Sarah Tuttle-Singer
A Mermaid in Jerusalem

What’s the point of the apologies if we are just going to get mad again?

Two years ago – few hours before Erev Yom Kippur 5781 – there  was a war in my living room.

A three front war: we were all angry at each other, no alliances, each person for themselves.

I don’t remember how it started or who took the first shot but it was brutal, and we were all guilty.

Shouting ensued, and some days I’m the grownup and some days I am not, and davka hours before sunset and the beginning of Yom Kippur I was a howling jackal.

The thing is, logically I knew I wasn’t fixing anything. Logically, I knew I was making it worse.

And so my anger grew – that internal rage  where you want to tear through your own skin and you feel wretched, so you shout and want to break a dozen plates.

And I saw my kids were caught in the damn trap, too, howling beasts all of us.

So I summoned every ounce of strength and  I took a deep breath and let my mind catch up with my feelings.

I shouted “ceasefire.”

The kids looked at me with their cartoon eyes.

“You take the living room,” I said to my son. “You take the bedroom,” I said to my daughter. “None of is are allowed to speak until 5 pm and then we will walk out to the fields and apologize. To ourselves and each other. “


“Nip it, kiddo. I’m taking a shower.”

“Why don’t we just apologize now since you’re just going to force us?”

“Because I am fkn angry and I’m not ready to apologize and I don’t think you are either. Five o’clock. We will go out to the fields and forgive each other and ourselves.”

I took my shower and got dressed.

I heard my daughter say to my son “please tell me why you got angry.”

“You should know.” He said.

“But I don’t and I want to fix it so please tell me, so  I know how.“

He sighed.

The silence was thick and dusty.


And he told her.

“I didn’t see it that way and I am  sorry I hurt you,” she said.

A long moment passed.

“Ok fine. What did I do that made YOU angry?” He asked.

And she told him.

By the time 5:00 rolled around, they were allies, and we had signed a peace accord, the three of us.

“But we still need to forgive ourselves,” I said as I opened the door.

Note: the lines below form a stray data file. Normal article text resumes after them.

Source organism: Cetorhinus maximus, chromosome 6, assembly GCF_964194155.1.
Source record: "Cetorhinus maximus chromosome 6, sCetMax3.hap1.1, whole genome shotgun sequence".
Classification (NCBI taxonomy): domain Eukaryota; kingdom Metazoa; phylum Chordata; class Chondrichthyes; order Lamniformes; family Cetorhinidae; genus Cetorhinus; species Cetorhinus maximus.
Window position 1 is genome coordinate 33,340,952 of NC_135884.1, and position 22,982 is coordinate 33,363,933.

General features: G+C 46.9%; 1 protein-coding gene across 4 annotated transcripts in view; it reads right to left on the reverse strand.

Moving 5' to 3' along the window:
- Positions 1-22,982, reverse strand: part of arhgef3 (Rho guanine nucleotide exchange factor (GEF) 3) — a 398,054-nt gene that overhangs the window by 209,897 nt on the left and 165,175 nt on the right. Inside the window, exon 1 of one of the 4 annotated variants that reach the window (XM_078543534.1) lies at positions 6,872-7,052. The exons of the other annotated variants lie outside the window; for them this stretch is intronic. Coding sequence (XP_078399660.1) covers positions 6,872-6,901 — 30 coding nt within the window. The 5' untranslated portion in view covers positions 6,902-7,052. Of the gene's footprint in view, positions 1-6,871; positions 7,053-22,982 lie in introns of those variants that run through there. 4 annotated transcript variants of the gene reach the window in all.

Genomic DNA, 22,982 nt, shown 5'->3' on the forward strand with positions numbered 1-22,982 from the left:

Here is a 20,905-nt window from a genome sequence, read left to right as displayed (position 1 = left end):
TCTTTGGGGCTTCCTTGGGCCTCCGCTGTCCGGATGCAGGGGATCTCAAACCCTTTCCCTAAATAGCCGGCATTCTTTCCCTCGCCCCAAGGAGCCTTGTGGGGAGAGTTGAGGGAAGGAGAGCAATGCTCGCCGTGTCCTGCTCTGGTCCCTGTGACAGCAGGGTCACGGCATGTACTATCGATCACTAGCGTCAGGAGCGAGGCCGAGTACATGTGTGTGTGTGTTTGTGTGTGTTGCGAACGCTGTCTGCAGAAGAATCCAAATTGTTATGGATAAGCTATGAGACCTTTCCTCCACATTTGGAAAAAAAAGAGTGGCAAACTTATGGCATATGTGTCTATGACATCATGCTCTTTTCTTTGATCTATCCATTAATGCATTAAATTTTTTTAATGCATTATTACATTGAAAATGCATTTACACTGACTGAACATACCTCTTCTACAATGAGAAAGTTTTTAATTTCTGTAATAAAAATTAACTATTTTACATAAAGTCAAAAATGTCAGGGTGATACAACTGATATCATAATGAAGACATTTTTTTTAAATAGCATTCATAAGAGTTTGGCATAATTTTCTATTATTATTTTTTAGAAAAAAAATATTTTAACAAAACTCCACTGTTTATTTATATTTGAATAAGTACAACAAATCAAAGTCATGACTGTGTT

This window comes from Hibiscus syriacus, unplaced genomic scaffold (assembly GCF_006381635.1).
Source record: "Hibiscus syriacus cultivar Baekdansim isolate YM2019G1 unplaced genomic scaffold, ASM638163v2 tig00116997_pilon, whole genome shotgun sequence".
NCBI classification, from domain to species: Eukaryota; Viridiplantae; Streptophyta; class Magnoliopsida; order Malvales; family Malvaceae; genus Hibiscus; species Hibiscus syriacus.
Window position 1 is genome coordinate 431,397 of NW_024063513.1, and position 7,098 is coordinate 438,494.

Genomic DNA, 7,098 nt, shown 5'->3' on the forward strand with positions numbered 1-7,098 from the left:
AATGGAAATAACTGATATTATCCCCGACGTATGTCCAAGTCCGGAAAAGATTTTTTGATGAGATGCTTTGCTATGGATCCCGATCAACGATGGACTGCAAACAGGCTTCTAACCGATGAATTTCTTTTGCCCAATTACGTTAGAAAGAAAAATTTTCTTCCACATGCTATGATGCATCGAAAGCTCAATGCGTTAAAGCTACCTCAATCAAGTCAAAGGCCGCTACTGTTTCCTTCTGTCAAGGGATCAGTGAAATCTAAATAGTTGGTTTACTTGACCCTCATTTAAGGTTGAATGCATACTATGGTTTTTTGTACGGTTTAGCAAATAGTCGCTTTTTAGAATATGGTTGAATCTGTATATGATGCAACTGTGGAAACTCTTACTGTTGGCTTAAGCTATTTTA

“Why?” My son asked

“Because even though we all act like assholes sometimes we are basically good people, and when we forgive ourselves it makes it easier for us to let go of all the bad things.” My daughter said.

She was right.

So we walked out into the blue October day and Down the Road to the fields, and we forgave each other and ourselves.

And then morning came,  and she snapped at him and he snapped at her and I snapped at them both.

Shame settled down in the pit of my stomach. Yom Kippur. And we had signed our peace accord just hours before.

“But we were supposed to stop fighting!” My daughter cried, and it was as though she could read my mind. “What’s the point of the stupid apologies if we are just going to get mad again?”

“It’s life,” my son said. “And we will always fight and we will always forgive each other. That’s what families do because we love each other.”

And he opened the door and we walked out to the fields again, all over again.


About the Author
Sarah Tuttle-Singer is the author of Jerusalem Drawn and Quartered and the New Media Editor at Times of Israel. She was raised in Venice Beach, California on Yiddish lullabies and Civil Rights anthems, and she now lives in Jerusalem with her 3 kids where she climbs roofs, explores cisterns, opens secret doors, talks to strangers, and writes stories about people — especially taxi drivers. Sarah also speaks before audiences left, right, and center through the Jewish Speakers Bureau, asking them to wrestle with important questions while celebrating their willingness to do so. She loves whisky and tacos and chocolate chip cookies and old maps and foreign coins and discovering new ideas from different perspectives. Sarah is a work in progress.